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Building with straw bales

Following on from his recent Understanding Domestic Retrofit course Devon, our Part 1 Architectural Assistant, attended an on-site straw bale construction workshop this week. Organised by the Net Zero Skills Hub at Abingdon & Witney College, we’ll let Devon describe the event in his own words:

“I launched my journey into architecture with a passion for sustainable design. More specifically, construction with low carbon or carbon-negative materials harvested directly from our natural surroundings. So, after a few months working at the practice, when the opportunity to get hands-on experience in straw bale construction arose I was quick to sign up.

Ceramic Studio under construction with straw bales
frontage of the ceramic studio

The workshop was being led by the sole architect and builder of Earth Safe Design, Greg Gorski, who had set out on a project to build a ceramic studio at the end of the client’s garden. A group of twelve – students, architects, project managers, contractors and engineers – met with Greg at the site and were introduced to the project. The construction was well underway; a double-layered timber frame was erected onto a screed floor with a flat timber roof extending over each façade, creating a single room of about 20m2. Where this project became unique, was the build-up of the walls. Six layers of straw bales were stacked and wedged between the two layers of timber studs. The frayed texture and golden tones were already making the building appear soft and welcoming. Stepping into the space, the heat and the sounds of the summer were instantly masked by the insulating properties of the straw. I imagined the ceramics artist sat at their wheel, cool and comfortable in the relaxing soundscape, bathed in light flooding through the rooflight and generous glazing.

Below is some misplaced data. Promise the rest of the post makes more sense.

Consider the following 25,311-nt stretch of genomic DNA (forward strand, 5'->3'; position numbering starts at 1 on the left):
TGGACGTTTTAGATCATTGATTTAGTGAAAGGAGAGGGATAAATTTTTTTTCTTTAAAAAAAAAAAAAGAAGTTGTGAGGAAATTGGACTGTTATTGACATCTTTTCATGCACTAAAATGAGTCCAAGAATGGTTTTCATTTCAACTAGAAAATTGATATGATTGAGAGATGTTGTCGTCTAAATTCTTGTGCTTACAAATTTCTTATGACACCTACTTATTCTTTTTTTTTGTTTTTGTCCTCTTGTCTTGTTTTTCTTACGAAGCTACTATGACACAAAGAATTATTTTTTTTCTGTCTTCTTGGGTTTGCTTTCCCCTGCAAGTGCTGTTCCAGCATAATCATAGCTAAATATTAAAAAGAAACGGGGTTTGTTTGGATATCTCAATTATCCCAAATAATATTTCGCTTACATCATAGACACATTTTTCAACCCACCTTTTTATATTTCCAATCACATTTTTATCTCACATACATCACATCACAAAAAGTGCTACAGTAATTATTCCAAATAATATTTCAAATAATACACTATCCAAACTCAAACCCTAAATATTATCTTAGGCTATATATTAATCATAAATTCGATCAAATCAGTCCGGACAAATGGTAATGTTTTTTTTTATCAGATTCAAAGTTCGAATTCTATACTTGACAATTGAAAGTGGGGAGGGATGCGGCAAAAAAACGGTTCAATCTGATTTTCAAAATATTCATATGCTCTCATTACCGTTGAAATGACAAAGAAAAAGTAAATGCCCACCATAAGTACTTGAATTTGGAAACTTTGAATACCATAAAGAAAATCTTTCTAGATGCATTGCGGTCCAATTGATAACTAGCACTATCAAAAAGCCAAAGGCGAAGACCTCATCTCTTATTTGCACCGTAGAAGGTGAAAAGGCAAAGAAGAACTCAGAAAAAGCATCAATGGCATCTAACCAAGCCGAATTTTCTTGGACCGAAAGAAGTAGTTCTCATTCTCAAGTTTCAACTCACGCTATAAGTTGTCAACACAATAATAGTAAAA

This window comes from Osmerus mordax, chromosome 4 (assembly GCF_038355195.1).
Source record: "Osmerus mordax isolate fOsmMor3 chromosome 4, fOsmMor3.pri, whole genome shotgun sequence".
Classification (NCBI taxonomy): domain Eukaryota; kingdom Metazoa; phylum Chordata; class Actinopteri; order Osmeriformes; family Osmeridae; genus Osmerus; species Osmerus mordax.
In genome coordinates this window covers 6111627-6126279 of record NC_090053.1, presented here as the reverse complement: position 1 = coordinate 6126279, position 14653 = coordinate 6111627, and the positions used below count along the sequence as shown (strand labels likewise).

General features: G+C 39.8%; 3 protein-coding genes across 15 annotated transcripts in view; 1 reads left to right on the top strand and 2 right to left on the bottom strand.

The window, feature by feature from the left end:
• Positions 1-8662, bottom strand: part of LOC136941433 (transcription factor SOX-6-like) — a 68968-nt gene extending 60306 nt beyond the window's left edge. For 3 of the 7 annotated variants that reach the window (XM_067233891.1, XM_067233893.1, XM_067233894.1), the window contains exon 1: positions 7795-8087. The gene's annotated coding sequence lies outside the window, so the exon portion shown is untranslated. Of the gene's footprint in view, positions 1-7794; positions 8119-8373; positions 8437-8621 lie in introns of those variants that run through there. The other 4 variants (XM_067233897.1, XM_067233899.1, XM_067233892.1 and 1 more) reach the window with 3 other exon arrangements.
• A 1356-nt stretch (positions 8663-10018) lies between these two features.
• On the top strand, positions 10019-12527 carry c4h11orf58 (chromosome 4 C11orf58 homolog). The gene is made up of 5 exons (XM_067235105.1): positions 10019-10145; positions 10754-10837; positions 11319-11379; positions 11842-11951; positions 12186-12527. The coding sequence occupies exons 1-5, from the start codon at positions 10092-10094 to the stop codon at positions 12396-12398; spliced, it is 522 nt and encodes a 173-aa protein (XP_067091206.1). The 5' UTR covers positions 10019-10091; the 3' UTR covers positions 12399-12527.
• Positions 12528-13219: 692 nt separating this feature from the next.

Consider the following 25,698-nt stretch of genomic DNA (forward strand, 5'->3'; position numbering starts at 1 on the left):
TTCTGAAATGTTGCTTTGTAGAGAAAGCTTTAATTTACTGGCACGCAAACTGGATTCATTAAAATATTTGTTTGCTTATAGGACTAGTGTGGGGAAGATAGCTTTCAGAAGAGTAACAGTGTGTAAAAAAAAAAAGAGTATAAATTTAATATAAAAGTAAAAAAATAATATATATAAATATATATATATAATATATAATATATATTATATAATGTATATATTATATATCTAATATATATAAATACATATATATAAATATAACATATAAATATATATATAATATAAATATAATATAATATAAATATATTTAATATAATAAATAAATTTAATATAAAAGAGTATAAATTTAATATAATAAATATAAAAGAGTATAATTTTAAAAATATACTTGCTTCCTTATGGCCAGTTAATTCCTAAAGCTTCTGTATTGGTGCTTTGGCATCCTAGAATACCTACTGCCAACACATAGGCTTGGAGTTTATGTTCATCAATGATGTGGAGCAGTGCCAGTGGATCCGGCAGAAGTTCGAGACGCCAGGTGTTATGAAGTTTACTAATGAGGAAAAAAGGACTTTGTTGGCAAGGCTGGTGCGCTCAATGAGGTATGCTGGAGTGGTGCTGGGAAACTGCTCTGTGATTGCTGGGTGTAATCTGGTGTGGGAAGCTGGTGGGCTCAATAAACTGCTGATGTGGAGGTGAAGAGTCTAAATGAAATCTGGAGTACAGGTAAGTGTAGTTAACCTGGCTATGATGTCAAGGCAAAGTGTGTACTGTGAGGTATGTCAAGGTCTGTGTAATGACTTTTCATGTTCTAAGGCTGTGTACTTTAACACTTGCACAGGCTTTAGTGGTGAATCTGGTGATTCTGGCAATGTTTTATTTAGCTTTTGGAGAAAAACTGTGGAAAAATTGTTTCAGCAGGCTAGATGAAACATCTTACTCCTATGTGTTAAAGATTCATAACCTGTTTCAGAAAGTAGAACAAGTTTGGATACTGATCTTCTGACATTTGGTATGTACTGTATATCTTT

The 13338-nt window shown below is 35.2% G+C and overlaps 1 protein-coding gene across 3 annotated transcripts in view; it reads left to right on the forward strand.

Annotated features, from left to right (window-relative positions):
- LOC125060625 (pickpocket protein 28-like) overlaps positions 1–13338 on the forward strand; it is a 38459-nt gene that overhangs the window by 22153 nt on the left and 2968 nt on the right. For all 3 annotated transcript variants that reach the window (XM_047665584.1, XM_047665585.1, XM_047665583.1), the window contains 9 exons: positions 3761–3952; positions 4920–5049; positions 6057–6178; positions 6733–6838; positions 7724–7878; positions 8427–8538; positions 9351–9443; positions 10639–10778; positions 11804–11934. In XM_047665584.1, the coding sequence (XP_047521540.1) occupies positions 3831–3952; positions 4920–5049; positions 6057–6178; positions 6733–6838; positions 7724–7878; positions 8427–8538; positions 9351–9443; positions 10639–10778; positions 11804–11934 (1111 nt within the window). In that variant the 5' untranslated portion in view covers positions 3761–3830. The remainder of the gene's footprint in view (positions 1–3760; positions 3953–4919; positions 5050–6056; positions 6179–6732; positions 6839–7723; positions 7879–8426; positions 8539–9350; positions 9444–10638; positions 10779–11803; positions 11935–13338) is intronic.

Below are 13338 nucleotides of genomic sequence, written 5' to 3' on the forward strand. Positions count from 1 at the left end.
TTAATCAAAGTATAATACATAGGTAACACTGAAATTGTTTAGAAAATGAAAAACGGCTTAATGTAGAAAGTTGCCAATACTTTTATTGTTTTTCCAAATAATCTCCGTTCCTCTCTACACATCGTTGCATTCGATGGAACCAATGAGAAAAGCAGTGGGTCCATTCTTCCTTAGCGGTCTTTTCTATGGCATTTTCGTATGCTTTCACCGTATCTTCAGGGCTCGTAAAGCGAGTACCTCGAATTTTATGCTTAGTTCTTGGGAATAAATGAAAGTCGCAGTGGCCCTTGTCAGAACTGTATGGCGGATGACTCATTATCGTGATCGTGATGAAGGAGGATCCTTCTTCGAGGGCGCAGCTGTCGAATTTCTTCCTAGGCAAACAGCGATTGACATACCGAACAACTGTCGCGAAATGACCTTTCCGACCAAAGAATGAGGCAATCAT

cutting a straw bale with an alligator saw
cutting a straw bale with an alligator saw

With a few sections of the wall still to be filled, the architect walked us through the first step in the process. While most of the sections were the right length to fit a standard-sized bale, the part we’d be constructing had to be narrower. With six bales needed at this size, we split into pairs to work on each. We started by pushing custom welded ‘needles’ through the bale at the measured point and threading string through two holes at the tip. Pulling the needle back out brought the string with it so that we could tie each to its own end in two separate loops. We then cut the original baling string, making sure to cut it at the knot so that it could be reused later, and pulled the two new bales apart. The next step was to shave the sides which would make the interior and exterior faces using an alligator saw.

Once we had our sized and shaved blocks, we could wedge them into place. It had to be a tight fit so it was tricky to push them into place, but with the help of a comically oversized mallet a few of us could manage to squeeze them down. After three bales were in place the strings were removed and a timber plate was placed on top. This would give us a solid surface which could then be compressed using a ratchet strap. This step was important as it gave the material its optimum insulating performance. The final three bales were then squeezed on top to complete the section. There wasn’t a lot of heavy lifting or complication, but I was nonetheless impressed that one person could construct this so quickly.